Let’s start with the calorimetry, the balance (or reported imbalance) between power input and power output. We begin with the input energy. I have only minor issues with the technique employed for input power measurements and the interpretation of values. Measurement of three-phase power is a standard matter that is critical in numerous industries. The community of scientists and engineers knows how to do this precisely and accurately on scales extending from well below to well above the power levels in this experiment. There is every indication that the authors of this report are well aware of possible pitfalls and have taken care to address them. They address the issue of unmeasured current flowing in unseen “ground loops” by employing similar meters upstream and downstream of the load. These meters have harmonic monitoring capability in case unmeasured high frequency components contribute significantly to the input energy. As has been demonstrated many times (and again in this report) neither issue is “really real.” But questions have been asked about other similar experiments; this report anticipates them and answers them, before being asked.
First class, perhaps overkill, but one issue I have with the input power measurement is that the claimed uncertainty of ±10% seems far too large. My colleagues and I have considerable experience with almost identical measurements over a range of power scales from the small to the large. After ICCF17 in 2012, Fran Tanzella and I traveled to China to conduct power measurements and perform “calorimetry” on the 100-200 KW scale which we were able to accomplish effectively at the ±1% level of accuracy in an industrial setting using WattNode power-to-pulse converters. These meters are cheap and reliable, and can be used with good accuracy provided that current sensors are well matched to the voltage and current. For any sort of electrical engineer the measurement of power delivered is a “no brainer.” This is not an issue for this report but I would like to see the authors re-think and re-justify their asserted levels of accuracy in input power and energy measurement.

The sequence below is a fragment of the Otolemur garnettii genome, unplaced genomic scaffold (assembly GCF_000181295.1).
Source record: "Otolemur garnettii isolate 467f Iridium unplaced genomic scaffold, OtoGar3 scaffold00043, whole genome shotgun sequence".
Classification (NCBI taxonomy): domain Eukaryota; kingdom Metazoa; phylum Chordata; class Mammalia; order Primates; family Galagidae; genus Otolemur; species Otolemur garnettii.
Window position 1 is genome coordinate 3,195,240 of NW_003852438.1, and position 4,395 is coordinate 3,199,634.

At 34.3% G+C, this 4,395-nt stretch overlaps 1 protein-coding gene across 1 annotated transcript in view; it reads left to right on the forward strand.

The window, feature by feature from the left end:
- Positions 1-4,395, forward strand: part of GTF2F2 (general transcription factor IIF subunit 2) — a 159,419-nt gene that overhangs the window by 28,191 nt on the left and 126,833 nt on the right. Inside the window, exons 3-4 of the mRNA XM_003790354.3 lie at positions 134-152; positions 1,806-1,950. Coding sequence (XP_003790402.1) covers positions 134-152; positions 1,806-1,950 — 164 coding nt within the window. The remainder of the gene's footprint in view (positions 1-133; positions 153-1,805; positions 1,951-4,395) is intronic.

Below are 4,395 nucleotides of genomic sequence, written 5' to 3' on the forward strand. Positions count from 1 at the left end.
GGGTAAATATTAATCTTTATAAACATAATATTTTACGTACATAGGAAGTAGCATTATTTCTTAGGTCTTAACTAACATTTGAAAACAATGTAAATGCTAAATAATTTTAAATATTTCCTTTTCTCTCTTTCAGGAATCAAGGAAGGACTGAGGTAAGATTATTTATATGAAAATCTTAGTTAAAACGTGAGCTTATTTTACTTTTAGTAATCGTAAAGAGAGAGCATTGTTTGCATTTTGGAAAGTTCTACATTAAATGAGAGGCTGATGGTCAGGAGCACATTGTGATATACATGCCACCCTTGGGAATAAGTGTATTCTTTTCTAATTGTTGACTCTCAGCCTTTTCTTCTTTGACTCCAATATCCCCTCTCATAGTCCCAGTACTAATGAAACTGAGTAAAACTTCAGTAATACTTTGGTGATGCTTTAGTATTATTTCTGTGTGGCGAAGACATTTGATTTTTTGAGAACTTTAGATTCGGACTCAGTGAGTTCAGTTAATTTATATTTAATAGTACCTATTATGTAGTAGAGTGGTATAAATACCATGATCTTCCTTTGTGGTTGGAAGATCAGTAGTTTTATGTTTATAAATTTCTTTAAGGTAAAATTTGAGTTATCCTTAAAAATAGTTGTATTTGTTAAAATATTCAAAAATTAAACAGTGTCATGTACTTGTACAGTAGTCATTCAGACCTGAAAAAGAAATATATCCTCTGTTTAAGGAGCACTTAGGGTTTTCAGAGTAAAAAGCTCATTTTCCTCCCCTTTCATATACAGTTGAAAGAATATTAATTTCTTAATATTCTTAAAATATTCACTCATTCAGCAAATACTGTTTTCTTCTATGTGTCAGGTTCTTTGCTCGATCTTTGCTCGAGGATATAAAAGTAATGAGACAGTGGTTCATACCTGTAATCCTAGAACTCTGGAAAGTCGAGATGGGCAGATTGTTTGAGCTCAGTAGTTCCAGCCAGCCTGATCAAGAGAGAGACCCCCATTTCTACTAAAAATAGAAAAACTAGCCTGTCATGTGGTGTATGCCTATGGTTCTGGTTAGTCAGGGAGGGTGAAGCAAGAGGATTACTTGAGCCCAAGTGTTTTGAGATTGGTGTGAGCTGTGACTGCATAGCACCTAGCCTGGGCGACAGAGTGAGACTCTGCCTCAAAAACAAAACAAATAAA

The report states: “The reaction is primarily initiated by heat from resistor coils around the reactor tube.” Do we know that this is the configuration (were the authors permitted post-test examination)? What does “primarily” mean? The report states: “In addition, the resistor coils are fed with some specific electromagnetic pulses.” What kind of electromagnetic stimulation? How much? How was this measured? When? Why? I do not expect an answer to the last but the rest need to be addressed quantitatively.
As a final point on input power I was surprised to see that this was measured not at the “calorimetric boundary” but at the power supply. This necessitates a correction to the power delivered to the test since the lead wires have resistance. The correction is small and appears to have been done correctly. It is, however, always better to avoid mathematical corrections by placing the voltage sense contacts at the points that define the boundaries of the interrogated heat.
The mode of calorimetry employed to measure the output power and by integration energy, is one with which I have little direct hands-on experience. When I first read the report I was inclined to accept the output power measurement at levels of say ~±10% accuracy (subject to quantitative verification using a finite element heat model). [Note that the report assigns ±1% to the accuracy of the output and ±10% to the input.] My intuition/experience would reverse these numbers. Heat lost from hot objects by convection and radiation is, like electrical power measurement, a very standard and well-documented engineering procedure with history extended back over 100 years. We know how to do this. Having said that, the complexity (and uncertainty) of the E-Cat structure render the interpretations “difficult,” or worse, “ambiguous.” Are these difficulties and ambiguities sufficient to negate the value of the report? I don’t think so, but verification is required. Let’s look at some of the issues.